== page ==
A Safe Space

There is a place in which I’ve spent a considerable amount of time throughout the course of my 37 years. And it is the only place I have never felt afraid.

When I was a small child it was the playroom for my sister and me. Painted bright yellow and full of toys, I spent hours in there pretending to be a doctor, a veterinarian, a mommy, a school teacher and eventually an artist.

As a teenager, when my parents converted it into their bedroom (farther away from our rooms upstairs… probably so they couldn’t hear all of the screaming) it was the place I went to beg, borrow or steal my mom’s favorite sweater, red purse or pair of heels.

As Empty-Nesters, my folks moved back upstairs while my sister and I built lives of our own… She just down the street and me on the other side of the country. Whenever I visited—heavy luggage in tow—it was a sanctuary as the “guest bedroom” and always a chance to take a deep breath and a step back from the ledge I was currently standing on during some silent but turbulent times.

At 31, after receiving a devastating blow followed by a mediocre severance package in the boardroom one day, my sanctuary 2,000 miles away suddenly became my new home. Falling from a spacious, ammenity-packed condo with mountain views to a single room overlooking our backyard, my father swiftly installed a new ceiling fan, lighting fixtures and cable connection to make me feel more at home in my humbling new digs.

Ever a victim of wanderlust and clueless to the nose dive our economy would soon experience… A voluntary but hasty adventure west and back again at 33 ushered in what would soon become a ten-month stint in what had officially become my “home” when I was homeless.

And now—whenever I want to visit from my new “home” two hours away—the room is always waiting for me. Like right now… as I type these words in front of the open window. It is quiet here. There is peace here. There is love and laughter here. There are sweet memories here. There is comfort here. And there is always… ALWAYS a good night’s sleep.

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Old Friends – Part II

My parents wanted me to take a smaller cardboard box of my stuff with me but I resisted. My reason for resisting wasn’t because I didn’t want an extra box sitting around the house. I resisted because I was fearful of the emotion being stirred within me.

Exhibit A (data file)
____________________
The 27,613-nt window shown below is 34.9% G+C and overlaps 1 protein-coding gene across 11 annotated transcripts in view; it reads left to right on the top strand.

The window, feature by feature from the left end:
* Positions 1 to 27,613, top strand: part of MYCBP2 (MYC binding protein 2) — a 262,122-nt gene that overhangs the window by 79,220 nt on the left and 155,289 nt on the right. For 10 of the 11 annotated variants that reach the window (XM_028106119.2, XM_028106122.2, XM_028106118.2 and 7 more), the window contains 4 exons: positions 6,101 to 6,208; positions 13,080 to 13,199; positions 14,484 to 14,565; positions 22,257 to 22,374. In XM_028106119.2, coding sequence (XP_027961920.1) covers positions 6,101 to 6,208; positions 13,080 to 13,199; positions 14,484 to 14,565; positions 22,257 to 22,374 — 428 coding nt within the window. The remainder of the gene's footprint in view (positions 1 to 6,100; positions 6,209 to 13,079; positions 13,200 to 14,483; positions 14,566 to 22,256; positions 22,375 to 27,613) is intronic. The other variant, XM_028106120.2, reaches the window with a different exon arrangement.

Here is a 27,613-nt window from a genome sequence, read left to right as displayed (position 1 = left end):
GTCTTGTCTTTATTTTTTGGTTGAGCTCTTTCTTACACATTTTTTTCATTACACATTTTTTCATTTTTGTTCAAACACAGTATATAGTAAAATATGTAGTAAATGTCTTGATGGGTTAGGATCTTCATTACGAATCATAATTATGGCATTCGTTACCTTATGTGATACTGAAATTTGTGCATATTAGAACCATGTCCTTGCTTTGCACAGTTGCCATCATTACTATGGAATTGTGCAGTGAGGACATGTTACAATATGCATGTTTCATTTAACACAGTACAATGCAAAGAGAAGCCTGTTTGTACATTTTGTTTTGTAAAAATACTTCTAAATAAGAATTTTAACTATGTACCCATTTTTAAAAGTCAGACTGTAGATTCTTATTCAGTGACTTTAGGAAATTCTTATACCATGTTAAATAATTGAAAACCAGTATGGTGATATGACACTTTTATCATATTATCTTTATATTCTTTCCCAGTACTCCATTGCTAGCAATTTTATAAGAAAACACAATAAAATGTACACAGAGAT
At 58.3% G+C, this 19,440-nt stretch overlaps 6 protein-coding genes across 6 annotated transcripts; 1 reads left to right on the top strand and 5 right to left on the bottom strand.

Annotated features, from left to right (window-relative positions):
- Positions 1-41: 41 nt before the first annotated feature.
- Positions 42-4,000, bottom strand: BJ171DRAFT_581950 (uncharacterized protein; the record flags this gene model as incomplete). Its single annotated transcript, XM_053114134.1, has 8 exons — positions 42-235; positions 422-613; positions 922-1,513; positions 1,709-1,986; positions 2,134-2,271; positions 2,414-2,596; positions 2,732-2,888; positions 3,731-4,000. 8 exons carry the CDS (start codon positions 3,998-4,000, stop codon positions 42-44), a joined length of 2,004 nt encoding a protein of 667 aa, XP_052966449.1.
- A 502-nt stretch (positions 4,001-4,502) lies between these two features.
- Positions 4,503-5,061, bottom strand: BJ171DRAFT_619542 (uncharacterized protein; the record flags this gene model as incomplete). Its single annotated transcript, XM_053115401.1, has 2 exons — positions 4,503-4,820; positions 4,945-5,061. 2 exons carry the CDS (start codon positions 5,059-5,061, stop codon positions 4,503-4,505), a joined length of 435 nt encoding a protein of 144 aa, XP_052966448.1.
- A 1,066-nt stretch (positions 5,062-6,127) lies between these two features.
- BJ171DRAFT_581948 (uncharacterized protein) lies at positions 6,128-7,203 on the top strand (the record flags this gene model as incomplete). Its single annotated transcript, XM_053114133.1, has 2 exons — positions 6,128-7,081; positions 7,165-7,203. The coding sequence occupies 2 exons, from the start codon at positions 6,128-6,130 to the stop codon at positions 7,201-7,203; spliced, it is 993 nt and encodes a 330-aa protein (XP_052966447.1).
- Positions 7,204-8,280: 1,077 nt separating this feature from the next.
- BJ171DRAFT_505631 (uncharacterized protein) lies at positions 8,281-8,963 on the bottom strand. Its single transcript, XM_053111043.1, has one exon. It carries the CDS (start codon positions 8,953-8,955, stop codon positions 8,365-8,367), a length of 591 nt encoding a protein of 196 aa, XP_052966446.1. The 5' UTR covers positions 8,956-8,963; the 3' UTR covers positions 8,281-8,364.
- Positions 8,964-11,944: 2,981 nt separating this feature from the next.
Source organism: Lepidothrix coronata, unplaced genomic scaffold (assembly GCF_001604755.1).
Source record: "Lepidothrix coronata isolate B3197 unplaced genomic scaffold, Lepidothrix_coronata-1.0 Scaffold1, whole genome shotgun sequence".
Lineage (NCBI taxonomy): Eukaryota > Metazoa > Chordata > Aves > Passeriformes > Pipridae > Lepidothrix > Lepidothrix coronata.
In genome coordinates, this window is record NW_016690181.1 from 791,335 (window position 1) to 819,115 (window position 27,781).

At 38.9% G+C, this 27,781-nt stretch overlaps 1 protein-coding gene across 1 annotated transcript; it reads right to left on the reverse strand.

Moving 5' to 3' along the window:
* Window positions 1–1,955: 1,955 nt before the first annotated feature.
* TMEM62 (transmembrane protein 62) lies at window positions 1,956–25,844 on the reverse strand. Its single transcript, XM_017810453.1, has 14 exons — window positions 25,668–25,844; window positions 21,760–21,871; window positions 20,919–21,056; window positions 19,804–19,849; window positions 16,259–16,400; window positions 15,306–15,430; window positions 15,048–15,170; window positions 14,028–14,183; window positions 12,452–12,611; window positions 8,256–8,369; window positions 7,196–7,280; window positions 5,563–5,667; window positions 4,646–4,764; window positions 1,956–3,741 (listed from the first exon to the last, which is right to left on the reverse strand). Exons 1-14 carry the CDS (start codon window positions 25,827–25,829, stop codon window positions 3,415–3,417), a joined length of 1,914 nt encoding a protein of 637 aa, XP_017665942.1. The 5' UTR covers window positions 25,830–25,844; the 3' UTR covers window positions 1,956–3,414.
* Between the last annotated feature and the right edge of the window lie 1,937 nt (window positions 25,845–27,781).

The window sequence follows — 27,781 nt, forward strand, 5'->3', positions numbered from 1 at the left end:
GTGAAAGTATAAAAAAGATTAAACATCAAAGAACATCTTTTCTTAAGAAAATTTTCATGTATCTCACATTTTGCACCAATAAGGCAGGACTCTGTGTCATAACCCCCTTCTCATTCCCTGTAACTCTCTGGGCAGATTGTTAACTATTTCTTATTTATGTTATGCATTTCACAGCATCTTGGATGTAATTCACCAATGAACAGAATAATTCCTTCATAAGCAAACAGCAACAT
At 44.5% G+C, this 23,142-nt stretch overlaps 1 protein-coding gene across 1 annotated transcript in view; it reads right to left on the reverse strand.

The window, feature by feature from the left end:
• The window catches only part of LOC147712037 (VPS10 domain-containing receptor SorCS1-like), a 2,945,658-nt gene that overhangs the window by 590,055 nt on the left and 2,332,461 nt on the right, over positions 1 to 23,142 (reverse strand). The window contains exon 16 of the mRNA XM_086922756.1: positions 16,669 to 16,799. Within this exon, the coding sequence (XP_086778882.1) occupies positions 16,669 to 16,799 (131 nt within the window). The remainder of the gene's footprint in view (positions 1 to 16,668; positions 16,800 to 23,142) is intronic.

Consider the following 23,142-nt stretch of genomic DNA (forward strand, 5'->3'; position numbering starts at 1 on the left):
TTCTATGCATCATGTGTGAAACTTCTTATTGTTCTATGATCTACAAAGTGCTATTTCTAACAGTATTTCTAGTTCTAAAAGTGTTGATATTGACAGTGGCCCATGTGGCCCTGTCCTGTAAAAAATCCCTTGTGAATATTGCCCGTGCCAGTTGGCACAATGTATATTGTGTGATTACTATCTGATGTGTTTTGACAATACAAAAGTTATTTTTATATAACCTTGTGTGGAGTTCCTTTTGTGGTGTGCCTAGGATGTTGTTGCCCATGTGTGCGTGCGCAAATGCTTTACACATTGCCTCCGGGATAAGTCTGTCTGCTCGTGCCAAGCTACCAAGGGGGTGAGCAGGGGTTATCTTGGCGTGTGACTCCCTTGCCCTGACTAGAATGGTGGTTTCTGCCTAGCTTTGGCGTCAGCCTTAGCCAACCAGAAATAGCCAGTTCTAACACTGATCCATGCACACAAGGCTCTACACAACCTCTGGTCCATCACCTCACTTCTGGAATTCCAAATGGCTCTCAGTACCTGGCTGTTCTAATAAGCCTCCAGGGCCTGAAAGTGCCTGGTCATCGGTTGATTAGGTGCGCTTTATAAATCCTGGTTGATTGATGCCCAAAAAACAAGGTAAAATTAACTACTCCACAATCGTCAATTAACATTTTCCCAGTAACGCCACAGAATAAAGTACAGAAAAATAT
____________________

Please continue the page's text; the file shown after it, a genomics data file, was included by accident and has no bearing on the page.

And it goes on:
Why on earth was I getting so emotional over some old box of stuffed toys!?

But they insisted and I picked it up and carried it across the street to my house joking that I was quote: “Taking my dollies and going home.” But as I made my way up the sidewalk and into my grown-up house where I pay all of the bills, I couldn’t help but feel like I was holding the past in my hands. A past never to be visited again… A time now relegated to the confines of a cardboard home.

I set the box in the living room and stared at it for a while. Drawn to Stephanie’s blue eyes, wide stitched smile and yarn ponytail, I felt uneasy. I couldn’t bring myself to take them to the basement or seal the box and pack it into the closet with the others. So I just stared at it… completely awestruck not only by the amount of time that had passed and how much had changed, but also by the giant presence that the tiny box had in the middle of my floor.

After a couple of hours I was tired of staring at it and walking around it as I went about my business. So I hoisted it onto my hip and decided to carry it up to the loft in my bedroom. I couldn’t put them away, yet I refused to be that girl… the one who still keeps stuffed animals lying around her bedroom… in her thirties.

Once in the loft I had two choices, put the box in the cabinet up there — which is much more accessible than my storage area in the basement thus allowing me to feel less guilty as I had not actually PACKED them away. Or I could remove them from the box entirely and place them on one of the loft’s shelves.